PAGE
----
Best Bets April 2013

Your best bets of what to see and do this month
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The Good Lovelies

This Canadian trio is just fun to listen to. The infectious harmonies and playful music are reminiscent of early Dixie Chicks or a souped-up version of the Andrews Sisters. The ladies play a brand of modern folk that’s playful pop, but they also have a penchant for slipping a serious song in among the saccharine. It’s those more weighty songs that grab your attention and make you realize how talented this band truly is. April 10 at the Evening Muse.

 

 

 

 

 

Miss Witherspoon

Christopher Durang has made a living writing absurdist comedy, his most famous being the play Beyond Therapy. Miss Witherspoon, which was a 2005 Pulitzer Prize finalist, is Durang at his finest. It’s a story about a woman who commits suicide to escape her miserable life only to find out that her afterlife isn’t so great either. And this play is in good hands. The producers and performers at CAST have a knack for breathing life into over-the-top plays. Through April 27 at Carolina Actors Studio Theatre.

 

 

 

Emmylou Harris with Rodney Crowell

This Alabama-born beauty embodies quintessential country music. Her voice is one of the best in any genre and has been throughout her 44-year career. She recently released a duets album with Rodney Crowell, their first official collaboration since they were in the Hot Band together in the 1970s. Richard Thompson, a first-rate talent in his own right, opens. April 1 at Belk Theater.

 

 

 

 

 

 

 

 

Rory Scovel

This comedian is quickly becoming one of the rising stars of his generation. His jokes and set-ups tend to defy conventional construction, and his punch lines are much smarter than they first seem. His crowd interactions are spontaneous but feel like well-rehearsed, polished jokes. This is a comedian you’ll want to see now in a comedy club before he’s playing larger venues. April 17-20 at the Charlotte Comedy Zone.

 

 

 

 

Romeo.Juliet

You know the story. But the UNC Charlotte Department of Theatre wants to explore how the story—and by extension modern romantic relationships—would be different if it unfolded in today’s world. Would Juliet “LOL” at Romeo’s jokes? Would Romeo tweet about their dates? It’s an updated retelling that forces audience members to reinterpret their conceptions of romance, courtship, and love. April 11-21 at Robinson Hall.

 

 

 

 

Who’s Afraid of Virginia Woolf?

This Edward Albee dark comedy set the theater world ablaze when it was first performed in 1962. It won several awards for its depiction of a marriage on the brink of disaster and its unflinching look at the American family. Theatre Charlotte has proven itself with several very good and entertaining productions this season. This play should continue that streak. Through April 7 at Theatre Charlotte.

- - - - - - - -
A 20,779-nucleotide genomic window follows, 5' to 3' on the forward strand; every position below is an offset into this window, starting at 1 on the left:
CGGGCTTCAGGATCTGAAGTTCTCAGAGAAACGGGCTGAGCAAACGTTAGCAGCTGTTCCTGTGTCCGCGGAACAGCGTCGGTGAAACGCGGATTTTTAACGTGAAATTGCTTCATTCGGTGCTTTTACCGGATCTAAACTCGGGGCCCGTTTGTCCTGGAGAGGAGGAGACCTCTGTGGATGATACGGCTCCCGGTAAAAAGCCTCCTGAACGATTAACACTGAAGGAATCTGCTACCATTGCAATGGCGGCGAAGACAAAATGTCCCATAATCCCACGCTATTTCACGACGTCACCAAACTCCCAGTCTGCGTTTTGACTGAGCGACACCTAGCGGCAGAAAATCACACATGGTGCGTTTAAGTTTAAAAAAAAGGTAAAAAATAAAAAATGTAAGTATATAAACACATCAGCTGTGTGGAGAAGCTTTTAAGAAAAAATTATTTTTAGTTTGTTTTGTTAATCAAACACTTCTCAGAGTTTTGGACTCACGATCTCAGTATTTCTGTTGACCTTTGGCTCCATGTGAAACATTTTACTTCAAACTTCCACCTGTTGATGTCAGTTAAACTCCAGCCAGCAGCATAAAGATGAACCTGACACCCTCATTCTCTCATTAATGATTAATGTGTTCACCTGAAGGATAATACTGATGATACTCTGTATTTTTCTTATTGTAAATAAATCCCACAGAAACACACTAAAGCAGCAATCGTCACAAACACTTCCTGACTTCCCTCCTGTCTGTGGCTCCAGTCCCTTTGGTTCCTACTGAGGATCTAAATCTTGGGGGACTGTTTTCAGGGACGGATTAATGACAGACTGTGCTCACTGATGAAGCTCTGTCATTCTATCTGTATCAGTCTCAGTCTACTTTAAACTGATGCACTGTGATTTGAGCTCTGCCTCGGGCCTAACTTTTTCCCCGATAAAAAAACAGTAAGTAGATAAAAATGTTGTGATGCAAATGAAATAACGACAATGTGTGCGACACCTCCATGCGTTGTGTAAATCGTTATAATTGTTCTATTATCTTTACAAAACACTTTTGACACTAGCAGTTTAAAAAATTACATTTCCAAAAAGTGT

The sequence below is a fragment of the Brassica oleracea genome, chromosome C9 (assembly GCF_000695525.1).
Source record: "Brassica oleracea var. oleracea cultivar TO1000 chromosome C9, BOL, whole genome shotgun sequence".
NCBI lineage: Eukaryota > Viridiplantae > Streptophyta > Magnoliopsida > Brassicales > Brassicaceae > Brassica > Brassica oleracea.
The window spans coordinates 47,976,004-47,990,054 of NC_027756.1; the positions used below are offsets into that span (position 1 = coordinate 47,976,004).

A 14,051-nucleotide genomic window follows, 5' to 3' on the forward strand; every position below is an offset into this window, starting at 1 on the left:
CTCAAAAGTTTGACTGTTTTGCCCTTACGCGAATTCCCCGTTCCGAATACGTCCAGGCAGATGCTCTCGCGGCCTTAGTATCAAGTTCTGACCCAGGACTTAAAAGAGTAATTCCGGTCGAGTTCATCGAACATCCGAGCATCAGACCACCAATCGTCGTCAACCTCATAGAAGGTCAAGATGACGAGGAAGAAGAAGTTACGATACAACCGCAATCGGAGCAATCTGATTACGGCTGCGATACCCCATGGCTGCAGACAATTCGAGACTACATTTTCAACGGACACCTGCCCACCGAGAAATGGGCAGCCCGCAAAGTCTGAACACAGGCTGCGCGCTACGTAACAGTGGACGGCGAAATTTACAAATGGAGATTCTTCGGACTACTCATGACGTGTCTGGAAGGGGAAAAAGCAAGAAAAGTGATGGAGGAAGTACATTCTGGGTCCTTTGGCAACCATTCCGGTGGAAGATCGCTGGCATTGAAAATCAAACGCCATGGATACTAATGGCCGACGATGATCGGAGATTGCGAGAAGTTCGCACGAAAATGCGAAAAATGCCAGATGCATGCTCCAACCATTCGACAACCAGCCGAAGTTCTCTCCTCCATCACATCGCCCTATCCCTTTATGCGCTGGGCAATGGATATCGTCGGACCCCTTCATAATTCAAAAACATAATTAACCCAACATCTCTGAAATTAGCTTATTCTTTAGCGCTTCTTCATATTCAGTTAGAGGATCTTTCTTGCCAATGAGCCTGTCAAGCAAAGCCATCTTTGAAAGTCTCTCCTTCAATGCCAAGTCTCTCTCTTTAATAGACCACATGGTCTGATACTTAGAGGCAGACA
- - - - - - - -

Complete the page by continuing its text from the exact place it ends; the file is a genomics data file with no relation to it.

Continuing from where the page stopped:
Diana Krall

Diana Krall is a talented songwriter. But what sets her apart from other singers is her ability to take someone else’s music and make it her own. Her husky voice and trusted Steinway piano seem to permeate the cracks and crevasses of a cover song and reawaken it, melting it into something new. And seeing her reproduce this live is magic. April 7 at Ovens Auditorium. 

 

 

 

 

Sesame Street Live: Elmo Makes Music

Elmo, Big Bird, and the gang must help out a new music teacher after she discovers all of Sesame Street’s instruments have gone missing. That’s the plot of this educational production that teaches children the importance of music and working together. It’s a fun musical adventure that will enthrall kids and let their parents relive a little bit of their childhood. April 12-14 at Bojangles’ Coliseum. 

 

 

 

The Pearl Fishers

There’s a reason why George Bizet’s 1863 opera continues to be performed in theaters across the country. The captivating story of a love triangle in the ancient world is filled with as much interpersonal drama as it is personal strife. Its study of honor, friendship, and religious devotion requires the audience to examine their own beliefs on the matter. And Opera Carolina does a very good job in making the genre accessible like providing English subtitles for this French production. April 13-21 at the Belk Theater.

 

 

 

 

 

 

 

 

 

David Sedaris

David Sedaris is one of America’s preeminent raconteurs and authors. His dry wit and sardonic style are unmistakable. His ability to find a deeper meaning and side-splitting humor in everyday life have made him famous. And his voluminous body of quality work has made him undeniable. April 22 at Belk Theater. 

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